Friday, August 27, 2010

Abbott punts debate decision; White to debate empty chair

While Rick Perry continues to duck a debate with Bill White, Greg Abbott apparently delegates those decisions to his staff. So while BAR waits for Abbott's people to decide whether he's a chicken or not, White prepares to debate the governor in absentia.

The Austin American-Statesman and the state's other major newspapers will host a gubernatorial debate event this fall, even if just one candidate shows up.

The newspapers, along with Austin public television station KLRU, will deliver a letter to Republican Gov. Rick Perry and Democratic challenger Bill White today inviting them to a debate at the KLRU studios on the University of Texas campus at 7 p.m. on Oct. 19.

Perry has said he will not accept debate invitations until White agrees to release his income tax returns from his time as deputy energy secretary in the mid-1990s.

"If only one candidate shows up for the debate, we will discuss issues with him alone for the entire hour," says the letter, which is signed by the editors of the American-Statesman, The Dallas Morning News, the Fort Worth Star-Telegram, the Houston Chronicle and the San Antonio Express-News, as well as Bill Stotesbery, the CEO of KLRU.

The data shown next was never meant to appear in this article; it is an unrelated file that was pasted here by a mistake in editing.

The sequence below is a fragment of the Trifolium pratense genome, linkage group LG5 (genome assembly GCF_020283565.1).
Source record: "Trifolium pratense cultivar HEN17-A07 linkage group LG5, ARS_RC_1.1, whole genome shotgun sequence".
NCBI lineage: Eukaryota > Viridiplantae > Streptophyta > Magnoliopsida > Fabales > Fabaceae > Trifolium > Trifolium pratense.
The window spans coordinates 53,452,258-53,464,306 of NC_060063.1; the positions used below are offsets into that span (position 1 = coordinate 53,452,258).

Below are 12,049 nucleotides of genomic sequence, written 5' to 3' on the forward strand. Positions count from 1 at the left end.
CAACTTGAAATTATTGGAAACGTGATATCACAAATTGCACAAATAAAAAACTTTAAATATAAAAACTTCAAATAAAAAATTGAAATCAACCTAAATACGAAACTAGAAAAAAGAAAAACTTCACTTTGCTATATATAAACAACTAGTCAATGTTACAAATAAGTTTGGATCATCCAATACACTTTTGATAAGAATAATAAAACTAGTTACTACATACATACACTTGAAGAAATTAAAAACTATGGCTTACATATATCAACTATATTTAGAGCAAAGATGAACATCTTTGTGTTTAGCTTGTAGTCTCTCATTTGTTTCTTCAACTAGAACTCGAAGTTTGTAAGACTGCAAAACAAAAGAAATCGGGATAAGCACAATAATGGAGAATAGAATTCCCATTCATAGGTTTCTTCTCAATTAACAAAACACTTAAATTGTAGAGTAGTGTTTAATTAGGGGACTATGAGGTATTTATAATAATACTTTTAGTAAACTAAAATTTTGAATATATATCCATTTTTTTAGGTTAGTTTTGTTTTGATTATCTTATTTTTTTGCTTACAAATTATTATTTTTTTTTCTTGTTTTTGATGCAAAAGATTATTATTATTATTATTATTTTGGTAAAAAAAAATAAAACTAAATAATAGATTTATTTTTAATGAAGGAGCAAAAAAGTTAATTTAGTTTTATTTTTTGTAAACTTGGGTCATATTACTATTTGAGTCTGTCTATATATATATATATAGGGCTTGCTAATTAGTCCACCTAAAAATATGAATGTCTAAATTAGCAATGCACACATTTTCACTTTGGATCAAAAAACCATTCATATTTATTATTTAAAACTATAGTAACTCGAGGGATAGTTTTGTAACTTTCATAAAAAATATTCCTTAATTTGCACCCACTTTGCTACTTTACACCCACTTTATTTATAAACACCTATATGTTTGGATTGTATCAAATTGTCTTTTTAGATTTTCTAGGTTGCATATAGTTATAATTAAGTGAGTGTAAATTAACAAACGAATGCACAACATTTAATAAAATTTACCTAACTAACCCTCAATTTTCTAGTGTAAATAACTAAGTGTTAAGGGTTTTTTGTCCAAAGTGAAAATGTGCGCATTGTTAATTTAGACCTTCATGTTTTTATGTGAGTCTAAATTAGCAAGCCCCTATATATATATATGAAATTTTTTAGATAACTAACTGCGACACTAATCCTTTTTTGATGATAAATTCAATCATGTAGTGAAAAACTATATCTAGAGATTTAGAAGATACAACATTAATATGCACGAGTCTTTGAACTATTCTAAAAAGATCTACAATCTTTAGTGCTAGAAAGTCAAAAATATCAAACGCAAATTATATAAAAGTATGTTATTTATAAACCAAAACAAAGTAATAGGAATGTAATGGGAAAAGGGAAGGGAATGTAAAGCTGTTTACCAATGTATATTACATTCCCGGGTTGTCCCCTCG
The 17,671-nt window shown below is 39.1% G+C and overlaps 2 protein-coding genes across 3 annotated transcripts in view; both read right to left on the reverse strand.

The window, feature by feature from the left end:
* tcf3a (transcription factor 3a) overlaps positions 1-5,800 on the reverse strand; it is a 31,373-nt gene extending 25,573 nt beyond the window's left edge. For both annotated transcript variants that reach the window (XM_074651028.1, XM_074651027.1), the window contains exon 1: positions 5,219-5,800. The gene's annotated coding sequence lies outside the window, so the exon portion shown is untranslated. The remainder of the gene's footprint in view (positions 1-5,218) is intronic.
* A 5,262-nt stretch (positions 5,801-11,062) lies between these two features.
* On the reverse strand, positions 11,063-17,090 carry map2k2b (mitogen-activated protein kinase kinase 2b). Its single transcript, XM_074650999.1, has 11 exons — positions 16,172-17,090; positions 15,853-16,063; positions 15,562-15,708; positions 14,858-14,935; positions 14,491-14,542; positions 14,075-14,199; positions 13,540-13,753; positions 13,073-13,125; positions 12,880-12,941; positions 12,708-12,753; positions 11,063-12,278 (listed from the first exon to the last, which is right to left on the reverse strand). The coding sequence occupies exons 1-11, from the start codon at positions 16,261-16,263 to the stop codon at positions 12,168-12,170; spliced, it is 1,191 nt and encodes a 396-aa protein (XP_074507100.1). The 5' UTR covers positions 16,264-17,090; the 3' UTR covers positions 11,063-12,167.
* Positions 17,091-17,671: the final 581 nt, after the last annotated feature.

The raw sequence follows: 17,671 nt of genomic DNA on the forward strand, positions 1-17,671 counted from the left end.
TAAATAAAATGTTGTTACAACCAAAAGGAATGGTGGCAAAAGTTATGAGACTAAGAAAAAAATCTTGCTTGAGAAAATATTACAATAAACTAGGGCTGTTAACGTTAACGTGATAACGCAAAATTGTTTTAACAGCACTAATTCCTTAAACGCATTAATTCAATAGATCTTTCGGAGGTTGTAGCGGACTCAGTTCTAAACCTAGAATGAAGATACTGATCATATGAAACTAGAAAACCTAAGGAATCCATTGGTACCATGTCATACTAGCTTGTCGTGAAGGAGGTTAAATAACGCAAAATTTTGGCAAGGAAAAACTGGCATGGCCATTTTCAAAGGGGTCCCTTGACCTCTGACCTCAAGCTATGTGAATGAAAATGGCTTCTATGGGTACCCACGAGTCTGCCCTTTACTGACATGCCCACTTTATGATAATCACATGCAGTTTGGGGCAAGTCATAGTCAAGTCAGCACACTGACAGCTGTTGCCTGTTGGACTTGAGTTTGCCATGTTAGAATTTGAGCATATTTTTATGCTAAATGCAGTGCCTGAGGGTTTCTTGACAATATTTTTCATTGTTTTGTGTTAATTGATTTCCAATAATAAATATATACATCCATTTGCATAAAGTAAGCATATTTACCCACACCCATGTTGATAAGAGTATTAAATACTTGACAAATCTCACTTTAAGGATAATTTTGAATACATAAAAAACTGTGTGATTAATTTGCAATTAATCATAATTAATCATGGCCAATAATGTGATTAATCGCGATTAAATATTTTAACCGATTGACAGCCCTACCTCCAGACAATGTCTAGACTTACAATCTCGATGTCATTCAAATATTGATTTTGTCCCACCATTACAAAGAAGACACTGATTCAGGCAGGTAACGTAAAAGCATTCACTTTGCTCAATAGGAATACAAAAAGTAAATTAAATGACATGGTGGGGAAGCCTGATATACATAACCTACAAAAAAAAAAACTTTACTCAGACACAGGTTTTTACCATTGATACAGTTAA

Meanwhile, Abbott (with the Texas Tribune's Evan Smith -- video at the link):

I asked Attorney General Greg Abbott if he planned to debate his Democratic opponent, Barbara Ann Radnofsky, in the weeks before the Nov. 2 general election. Against the backdrop of the Perry-White debate do-si-do, I figured Abbott, a self-professed champion of open government and transparency, would leap at the chance to say, in essence, "Yes, anywhere, any time, etc." To the contrary, the GOP incumbent turfed the responsibility for making that decision to his staff.

Abbott seems to be coasting on several things lately.

Is this really the "leadership" Texas needs now? Or any time, for that matter?

Update: from the most recent Radnofsky press release...

(Abbott:) "That is going to be up to the people who run my campaign. I don't make those decisions." When a follow up question asking why it couldn't be up to him to make the decision, Mr. Abbott said, "I pay good money to people who run my campaign. I make them earn their money." Mr. Abbott also emphasized: "As far as I know my team either has or has not decided. They will let me know as we build out our schedule."

Radnofsky: "Mr. Abbott's statements reflect his bad judgment. Taxpayers pay Mr. Abbott 'good money' to make key decisions. A public official should not palm off the decision to debate vital issues of the day. Mr. Abbott wrongly abdicates his responsibility."

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